Donald Trump may swear up and down that he’s not going to dignify the Democratic-led impeachment hearings with his attention, but all evidence points to his watching the testimony closely. Closely enough that he could take notes and read a direct quote from Ambassador to the EU Gordon Sondland’s responses to his interrogation.
The president briefly spoke to reporters on the White House lawn as he was about to board a helicopter for a trip to Texas and read from a page of what appeared to be quotes from Sondland’s testimony about one of his conversations with Trump, written in big bold letters with the president’s favored writing implement, a blunt black Sharpie.
While most people found Ambassador Sondland’s testimony this morning to be deeply incriminating for a large number of senior Trump administration staff, Trump focused on just one of the ambassador’s statements: that he told Sondland that he wanted nothing from Ukraine, wanted no quid pro quo, and that he wanted Ukraine President Zelinsky to “do the right thing.”
The ambiguous statement of a desire to see the Ukranian leader “do the right thing” fits in perfectly with Trump’s method of implying what he wants while preserving plausible deniability, a tactic that his former lawyer Michael Cohen exposed when he explained how the president conveyed the message that he wanted his attorney to lie to Congress about the negotiations to build a Trump Tower in Moscow, an action that landed Cohen in prison.
“Mr. Trump did not directly tell me to lie to Congress. That’s not how he operates. In conversations we had during the campaign, at the same time I was actively negotiating in Russia for him, he would look me in the eye and tell me there’s no business in Russia and then go out and lie to the American people by saying the same thing,” Cohen told the House Oversight Committee in a public hearing at the time. “In his way, he was telling me to lie,” the abandoned Trump loyalist said of the unspoken assumptions the president and his close associates share.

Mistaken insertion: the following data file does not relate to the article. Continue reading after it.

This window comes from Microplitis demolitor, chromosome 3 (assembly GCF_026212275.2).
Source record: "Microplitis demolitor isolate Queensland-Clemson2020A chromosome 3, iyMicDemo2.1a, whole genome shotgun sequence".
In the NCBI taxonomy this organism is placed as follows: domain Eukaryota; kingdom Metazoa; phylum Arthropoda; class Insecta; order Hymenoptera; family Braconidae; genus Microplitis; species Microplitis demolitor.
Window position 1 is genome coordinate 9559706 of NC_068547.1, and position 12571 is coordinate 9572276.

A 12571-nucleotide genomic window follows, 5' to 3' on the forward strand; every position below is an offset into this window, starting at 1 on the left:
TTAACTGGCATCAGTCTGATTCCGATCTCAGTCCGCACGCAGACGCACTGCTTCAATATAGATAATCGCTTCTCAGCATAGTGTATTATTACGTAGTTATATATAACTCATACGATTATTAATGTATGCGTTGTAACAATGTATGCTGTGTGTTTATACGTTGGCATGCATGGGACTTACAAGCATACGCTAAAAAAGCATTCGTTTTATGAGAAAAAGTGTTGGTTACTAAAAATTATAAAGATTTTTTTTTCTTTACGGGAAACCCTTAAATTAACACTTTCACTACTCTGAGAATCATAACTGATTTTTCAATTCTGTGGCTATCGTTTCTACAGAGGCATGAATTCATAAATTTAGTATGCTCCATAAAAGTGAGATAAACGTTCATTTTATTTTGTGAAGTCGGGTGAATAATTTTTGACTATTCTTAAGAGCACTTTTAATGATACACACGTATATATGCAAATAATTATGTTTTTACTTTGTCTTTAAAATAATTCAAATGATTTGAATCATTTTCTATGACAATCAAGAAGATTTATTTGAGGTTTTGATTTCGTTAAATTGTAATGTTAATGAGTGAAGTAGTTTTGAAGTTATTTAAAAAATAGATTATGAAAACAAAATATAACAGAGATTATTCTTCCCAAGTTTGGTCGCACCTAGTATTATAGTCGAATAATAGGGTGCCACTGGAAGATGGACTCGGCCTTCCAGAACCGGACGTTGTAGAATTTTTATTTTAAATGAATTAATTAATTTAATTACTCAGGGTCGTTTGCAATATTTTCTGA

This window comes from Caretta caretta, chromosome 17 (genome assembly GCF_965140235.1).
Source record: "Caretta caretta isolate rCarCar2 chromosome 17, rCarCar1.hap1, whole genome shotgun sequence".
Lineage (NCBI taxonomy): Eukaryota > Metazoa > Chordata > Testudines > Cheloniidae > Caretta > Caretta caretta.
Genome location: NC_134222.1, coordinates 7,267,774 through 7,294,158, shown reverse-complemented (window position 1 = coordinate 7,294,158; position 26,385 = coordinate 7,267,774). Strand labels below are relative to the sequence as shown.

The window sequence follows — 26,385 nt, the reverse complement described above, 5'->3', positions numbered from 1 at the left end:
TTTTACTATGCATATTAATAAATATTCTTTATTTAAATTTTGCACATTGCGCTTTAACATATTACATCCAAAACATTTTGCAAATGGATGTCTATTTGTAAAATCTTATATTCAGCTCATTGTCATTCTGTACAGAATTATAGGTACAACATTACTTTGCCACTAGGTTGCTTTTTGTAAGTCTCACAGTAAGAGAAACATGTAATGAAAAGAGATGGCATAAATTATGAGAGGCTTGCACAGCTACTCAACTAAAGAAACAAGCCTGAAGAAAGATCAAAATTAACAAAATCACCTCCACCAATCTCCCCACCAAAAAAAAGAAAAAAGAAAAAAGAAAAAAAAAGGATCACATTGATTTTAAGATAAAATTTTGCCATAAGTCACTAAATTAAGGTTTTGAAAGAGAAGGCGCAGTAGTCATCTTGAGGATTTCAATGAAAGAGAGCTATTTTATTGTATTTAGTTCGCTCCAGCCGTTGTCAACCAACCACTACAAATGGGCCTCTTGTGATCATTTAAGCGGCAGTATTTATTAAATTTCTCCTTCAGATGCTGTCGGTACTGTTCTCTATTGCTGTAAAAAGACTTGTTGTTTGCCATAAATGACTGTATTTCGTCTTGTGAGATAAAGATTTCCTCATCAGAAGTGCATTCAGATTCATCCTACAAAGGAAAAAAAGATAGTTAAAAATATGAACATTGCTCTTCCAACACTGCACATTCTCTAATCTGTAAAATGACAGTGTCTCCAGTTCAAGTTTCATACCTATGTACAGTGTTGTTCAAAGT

Trump refused to take questions from reporters after reading the highly selective quote from the ambassador’s testimony, preferring to let his claims of “it’s all over” in reference to the impeachment effort stand as the last word on the subject. The denizens of Twitter, however, ensured that the last words would be their own more skeptical responses.
The craft of lyric writing has gone to shit https://t.co/6DUoS0T0Mr
— Andrew Stoeten (@AndrewStoeten) November 20, 2019
Say what you will about his delivery and the content, it's smart to put your talking points in big letters and keep it short. This friends is how you KEEP IT TO TWO MINUTES!!!!!!!!!!!!!!!!!!!!! https://t.co/GR3Y7xLzlD
— Brett Banditelli (@banditelli) November 20, 2019
If you’re going to extort someone, you could at least learn how to spell their name right https://t.co/5drIJzN7Hp
— Jason Campbell (@JasonSCampbell) November 20, 2019
I want nothing.
I want nothing.
I want no quid pro quo.
Tell Zellinsky to do the right thing. pic.twitter.com/jq6imAFjDh
— southpaw (@nycsouthpaw) November 20, 2019
Trump may pretend that the case against him is closed with Sondland’s testimony, and that may well be true, but not in any way that absolves him and will prevent his being brought to justice for the bribery and extortion scheme that the testimony of the EU ambassador and the other fact witnesses have disclosed.
With more testimony to come, we can expect only further confirmation of a vast right-wing conspiracy to pervert the 2020 elections to reelect a president who was never legitimately elected to begin with.
Follow Vinnie Longobardo on Twitter.